How to

31 October 2016

China Already Ramping Up Preparations for the 2022 Winter Olympics

Despite a (relatively) disappointing medal haul in Rio this summer, the Olympics are something that China takes very seriously. With its massive population, and state commitment to supporting athletes, the country is always a heavy hitter at the summer games. In the winter Olympics, however, China lags quite far behind, only grabbing 3 golds at Sochi, Russia in 2014. After last year’s winning bid for the 2022 winter Olympics, with Beijing set to become the only city to host both the summer and winter Olympics, China has been getting serious in its preparations. State officials have announced plans that, if approved, will make winter sports compulsory for all Beijing schoolchildren in the run-up to the games.

Img source: Jude Freeman / Flikr
The summer Olympics are a huge global event, but their winter counterpart has often been in their shadow. The 2008 Beijing Olympics pulled in 4.4 billion global viewers, for example, compared to the 2010 Vancouver Winter Olympics’ 3.5 billion. In recent years, though, the winter version has been increasing in popularity, with organisers taking steps such as adding four new sports, namely snowboarding big air, curling mixed doubles; speed skating mass start, and alpine skiing team. And that’s not to mention the huge variety of types of ice skating alone, with figure skating usually the most watched event.

Beijing has recognised the increasing importance of the winter games, and perhaps the risk of it flopping at its own Olympics, by revealing these plans to make winter sports mandatory leading up to the winter Olympics in Beijing, according to People’s Daily Online. If approved, the plans will require every student from primary to high school to master at least one winter sport, with at least an hour’s practice a week for all students. Other measures proposed in the plan include giving discounts to winter sports students, removing registration fees from the city’s ice hockey leagues, and inviting famous winter sports athletes to teach classes.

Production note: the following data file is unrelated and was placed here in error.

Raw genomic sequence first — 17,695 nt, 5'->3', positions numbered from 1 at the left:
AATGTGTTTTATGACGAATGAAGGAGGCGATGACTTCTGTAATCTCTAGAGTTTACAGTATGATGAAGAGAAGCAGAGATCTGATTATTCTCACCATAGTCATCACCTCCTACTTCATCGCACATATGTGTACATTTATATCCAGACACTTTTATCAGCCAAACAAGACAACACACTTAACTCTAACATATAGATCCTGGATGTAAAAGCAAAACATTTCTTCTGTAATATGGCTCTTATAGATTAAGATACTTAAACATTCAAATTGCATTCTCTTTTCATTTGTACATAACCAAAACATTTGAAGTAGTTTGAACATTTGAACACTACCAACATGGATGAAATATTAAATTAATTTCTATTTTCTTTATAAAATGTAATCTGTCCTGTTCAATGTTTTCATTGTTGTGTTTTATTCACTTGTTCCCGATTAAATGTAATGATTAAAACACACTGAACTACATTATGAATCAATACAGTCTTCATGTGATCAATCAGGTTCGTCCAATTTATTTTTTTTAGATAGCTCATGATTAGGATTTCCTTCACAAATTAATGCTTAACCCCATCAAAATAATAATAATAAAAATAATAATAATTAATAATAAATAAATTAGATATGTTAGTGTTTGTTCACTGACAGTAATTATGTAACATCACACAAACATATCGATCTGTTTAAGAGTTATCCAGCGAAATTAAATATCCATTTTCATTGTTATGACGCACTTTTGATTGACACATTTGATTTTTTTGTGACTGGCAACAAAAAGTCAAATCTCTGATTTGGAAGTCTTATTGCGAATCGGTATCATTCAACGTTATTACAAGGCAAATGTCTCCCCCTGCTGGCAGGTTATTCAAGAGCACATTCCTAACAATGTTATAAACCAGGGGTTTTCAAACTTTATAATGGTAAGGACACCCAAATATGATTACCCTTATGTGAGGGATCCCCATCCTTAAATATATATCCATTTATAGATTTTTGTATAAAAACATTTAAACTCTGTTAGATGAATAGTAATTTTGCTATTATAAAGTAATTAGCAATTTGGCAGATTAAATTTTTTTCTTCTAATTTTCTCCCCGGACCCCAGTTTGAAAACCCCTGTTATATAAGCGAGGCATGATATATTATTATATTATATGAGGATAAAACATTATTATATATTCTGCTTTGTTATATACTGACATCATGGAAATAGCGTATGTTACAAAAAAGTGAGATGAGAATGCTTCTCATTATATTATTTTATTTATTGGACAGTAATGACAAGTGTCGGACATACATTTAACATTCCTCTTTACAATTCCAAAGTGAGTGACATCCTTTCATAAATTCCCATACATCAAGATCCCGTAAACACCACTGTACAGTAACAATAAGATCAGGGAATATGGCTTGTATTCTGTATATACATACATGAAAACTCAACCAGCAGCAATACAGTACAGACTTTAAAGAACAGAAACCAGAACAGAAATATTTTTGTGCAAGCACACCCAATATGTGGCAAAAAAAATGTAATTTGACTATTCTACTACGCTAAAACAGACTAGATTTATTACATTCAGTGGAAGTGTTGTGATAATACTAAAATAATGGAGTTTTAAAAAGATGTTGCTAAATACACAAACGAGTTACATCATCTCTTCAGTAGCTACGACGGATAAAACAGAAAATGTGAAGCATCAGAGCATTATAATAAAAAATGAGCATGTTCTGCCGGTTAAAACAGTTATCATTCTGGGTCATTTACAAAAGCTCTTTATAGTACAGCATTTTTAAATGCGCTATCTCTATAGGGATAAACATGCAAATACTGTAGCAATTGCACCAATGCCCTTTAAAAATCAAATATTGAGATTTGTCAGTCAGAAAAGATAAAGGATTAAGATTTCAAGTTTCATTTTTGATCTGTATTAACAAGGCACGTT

China is not just ramping up to the Winter Olympics with extra classes, as it’s also focusing on building plenty of new facilities to accommodate it. The snow events will take place 124 miles northwest of Beijing in Zhangjiakou, Hebei province, and China is building many renewable power plants to help power it. The ice events will take place in Beijing itself, where there are currently 20 indoor rinks and 20 seasonal outdoor rinks, as well as 3 touring rinks for students to use. By 2020, another 16 indoor rinks and 50 outdoor rinks will be installed, and extra private rinks opened to the public. That’s a lot of rinks to build and maintain, and this is how they do it.

If this development continues, who knows, maybe China could become a winter sports destination in the future. Harbin is already one of our recommended winter destinations to visit in Asia. The plans would certainly make China one of the contenders in the 2022 games, avoiding embarrassment on their own doorstep.

Sam Franklin

With a master’s in Literature, Sam inhales books and anything readable, spending his working hours reformulating the info he gathers into digestible articles. When not reading or writing, he likes to put his camera to work around the world, snapping street photography from Stockholm to Tokyo. Too much of this time spent in Japan teaching English has nurtured a weakness for sashimi, Japanese whisky, and robot cafés.